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I'm looking to integrate several functions having the form

$\int_0^T \frac{ sin(\omega \tau) }{\omega} \tau^{2H} d\tau$

where $2H \ge 0$ but may not be an integer. I'd like to know if the machinery of fractional calculus (e.g. fractional integration by parts) can be used to integrate such an expression.


(PS: I'm not quite sure to which category/tag this question belongs.)

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Is it a joke? The antiderivative of $\sin(a\tau)\tau^m$ is elementary for $m$ nonnegative integers only. Otherwise, integrate the corresponding power series. This isn't appropriate for MO. – Wadim Zudilin Oct 15 '10 at 9:20
No it is not a joke. The problem seemed much harder to me at first and still does a bit. Specifically the possibility of antiderivatives of non-integer powers is still very new to me. Nevertheless, thanks for alerting me to both possibilities. – Olumide Oct 15 '10 at 9:51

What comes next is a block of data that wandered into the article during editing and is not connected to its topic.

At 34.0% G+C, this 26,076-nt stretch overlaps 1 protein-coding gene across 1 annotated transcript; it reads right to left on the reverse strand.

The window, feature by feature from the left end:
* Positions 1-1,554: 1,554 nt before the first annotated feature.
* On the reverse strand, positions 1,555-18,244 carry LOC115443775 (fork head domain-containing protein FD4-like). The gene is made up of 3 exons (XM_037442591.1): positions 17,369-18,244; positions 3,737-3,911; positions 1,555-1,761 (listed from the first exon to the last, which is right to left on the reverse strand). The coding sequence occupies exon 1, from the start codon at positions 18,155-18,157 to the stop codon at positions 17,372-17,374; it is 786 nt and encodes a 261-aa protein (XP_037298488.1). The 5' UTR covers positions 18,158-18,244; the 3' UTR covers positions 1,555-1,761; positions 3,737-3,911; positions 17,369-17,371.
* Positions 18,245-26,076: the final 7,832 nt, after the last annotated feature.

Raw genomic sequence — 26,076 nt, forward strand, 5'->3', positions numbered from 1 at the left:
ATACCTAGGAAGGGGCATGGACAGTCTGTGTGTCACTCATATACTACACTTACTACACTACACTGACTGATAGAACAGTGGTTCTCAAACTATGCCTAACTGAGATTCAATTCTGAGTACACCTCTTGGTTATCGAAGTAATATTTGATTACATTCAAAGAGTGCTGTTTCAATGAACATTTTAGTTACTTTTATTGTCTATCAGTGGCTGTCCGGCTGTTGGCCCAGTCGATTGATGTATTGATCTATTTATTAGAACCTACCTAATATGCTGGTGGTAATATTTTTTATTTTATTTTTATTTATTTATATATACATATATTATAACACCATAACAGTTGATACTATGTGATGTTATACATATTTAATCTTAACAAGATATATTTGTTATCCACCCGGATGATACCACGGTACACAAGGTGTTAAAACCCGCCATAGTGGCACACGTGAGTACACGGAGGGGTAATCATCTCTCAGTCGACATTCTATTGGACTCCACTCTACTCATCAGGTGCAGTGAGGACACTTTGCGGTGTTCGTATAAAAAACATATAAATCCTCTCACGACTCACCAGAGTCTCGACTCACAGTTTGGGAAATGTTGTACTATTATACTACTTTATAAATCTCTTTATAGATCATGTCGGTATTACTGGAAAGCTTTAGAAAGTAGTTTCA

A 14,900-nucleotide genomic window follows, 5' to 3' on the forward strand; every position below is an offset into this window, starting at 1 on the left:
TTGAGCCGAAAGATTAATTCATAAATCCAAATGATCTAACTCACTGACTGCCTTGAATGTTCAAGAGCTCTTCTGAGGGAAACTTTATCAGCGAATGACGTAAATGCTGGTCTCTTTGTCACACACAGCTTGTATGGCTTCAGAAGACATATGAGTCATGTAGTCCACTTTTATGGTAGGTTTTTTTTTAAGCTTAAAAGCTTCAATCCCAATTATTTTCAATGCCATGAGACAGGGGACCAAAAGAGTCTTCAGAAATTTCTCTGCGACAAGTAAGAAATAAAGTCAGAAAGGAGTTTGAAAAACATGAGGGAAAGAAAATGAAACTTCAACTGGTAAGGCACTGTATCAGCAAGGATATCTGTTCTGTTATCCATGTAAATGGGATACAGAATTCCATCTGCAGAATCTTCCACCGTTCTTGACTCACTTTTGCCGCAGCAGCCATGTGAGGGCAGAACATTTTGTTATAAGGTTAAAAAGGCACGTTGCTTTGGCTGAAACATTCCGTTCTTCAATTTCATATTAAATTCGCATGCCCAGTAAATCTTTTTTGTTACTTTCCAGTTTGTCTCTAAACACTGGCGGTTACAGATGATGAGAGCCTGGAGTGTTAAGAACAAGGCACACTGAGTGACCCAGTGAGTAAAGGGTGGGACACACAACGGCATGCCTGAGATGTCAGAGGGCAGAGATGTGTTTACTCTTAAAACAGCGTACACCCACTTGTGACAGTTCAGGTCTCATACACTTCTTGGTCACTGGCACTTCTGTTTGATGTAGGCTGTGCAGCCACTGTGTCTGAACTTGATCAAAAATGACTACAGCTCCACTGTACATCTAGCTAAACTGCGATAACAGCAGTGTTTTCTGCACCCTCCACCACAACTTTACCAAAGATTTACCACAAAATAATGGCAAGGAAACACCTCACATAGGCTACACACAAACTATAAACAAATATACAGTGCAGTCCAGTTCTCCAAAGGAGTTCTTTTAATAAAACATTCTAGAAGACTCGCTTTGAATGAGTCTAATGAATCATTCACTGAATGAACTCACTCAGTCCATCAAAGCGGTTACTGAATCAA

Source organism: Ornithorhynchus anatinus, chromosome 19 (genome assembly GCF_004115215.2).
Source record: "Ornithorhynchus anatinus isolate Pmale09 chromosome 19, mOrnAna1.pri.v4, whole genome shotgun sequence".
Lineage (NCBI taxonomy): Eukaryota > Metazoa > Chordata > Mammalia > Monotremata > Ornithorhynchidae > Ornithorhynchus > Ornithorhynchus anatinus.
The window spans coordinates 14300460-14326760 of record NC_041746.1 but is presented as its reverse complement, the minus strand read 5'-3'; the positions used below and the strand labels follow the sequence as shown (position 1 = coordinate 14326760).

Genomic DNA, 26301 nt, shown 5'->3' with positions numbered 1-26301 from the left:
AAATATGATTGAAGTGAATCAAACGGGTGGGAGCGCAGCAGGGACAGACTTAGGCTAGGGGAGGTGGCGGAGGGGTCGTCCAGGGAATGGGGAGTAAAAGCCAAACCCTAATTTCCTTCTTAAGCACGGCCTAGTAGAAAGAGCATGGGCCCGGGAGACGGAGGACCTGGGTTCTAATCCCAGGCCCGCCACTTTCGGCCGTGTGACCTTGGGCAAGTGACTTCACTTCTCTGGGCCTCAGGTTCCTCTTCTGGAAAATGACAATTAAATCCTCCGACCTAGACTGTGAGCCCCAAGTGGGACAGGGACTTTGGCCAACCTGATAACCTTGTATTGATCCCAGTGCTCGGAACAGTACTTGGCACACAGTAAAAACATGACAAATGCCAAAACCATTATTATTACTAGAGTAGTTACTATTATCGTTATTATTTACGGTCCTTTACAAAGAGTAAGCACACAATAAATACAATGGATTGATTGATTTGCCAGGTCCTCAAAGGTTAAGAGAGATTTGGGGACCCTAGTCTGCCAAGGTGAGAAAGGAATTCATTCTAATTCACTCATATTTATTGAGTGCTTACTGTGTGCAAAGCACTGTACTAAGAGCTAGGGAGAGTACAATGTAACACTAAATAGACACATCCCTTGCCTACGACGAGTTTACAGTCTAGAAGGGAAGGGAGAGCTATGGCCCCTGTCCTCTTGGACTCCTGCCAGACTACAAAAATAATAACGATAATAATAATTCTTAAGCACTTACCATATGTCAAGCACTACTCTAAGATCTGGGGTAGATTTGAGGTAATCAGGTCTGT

You are welcome, Olumide. I might be too strong in my opinion but it's not only the author who judges how hard is a problem. You can use integration by parts (which you can count as "fractional calculus") to reduce your problem to the case $0<m<1$. That's the elementary end of the story. – Wadim Zudilin Oct 15 '10 at 10:23
Though not relevant here, Carlson's theorem ('s_theorem) can sometimes be used to extend a formula for $f(n)$, where $n$ is an integer, to all complex numbers. A good example is the evaluation of Selberg's integral (e.g., page 2 of – Richard Stanley Oct 15 '10 at 17:19
@Wadim would you kindly name the technique that I should look at. I haven't studied fractional calculus yet but I'm willing to. However I'd like to solve integrate this expression as soon as possible in order to continue writing my thesis. Thanks. – Olumide Oct 15 '10 at 23:06

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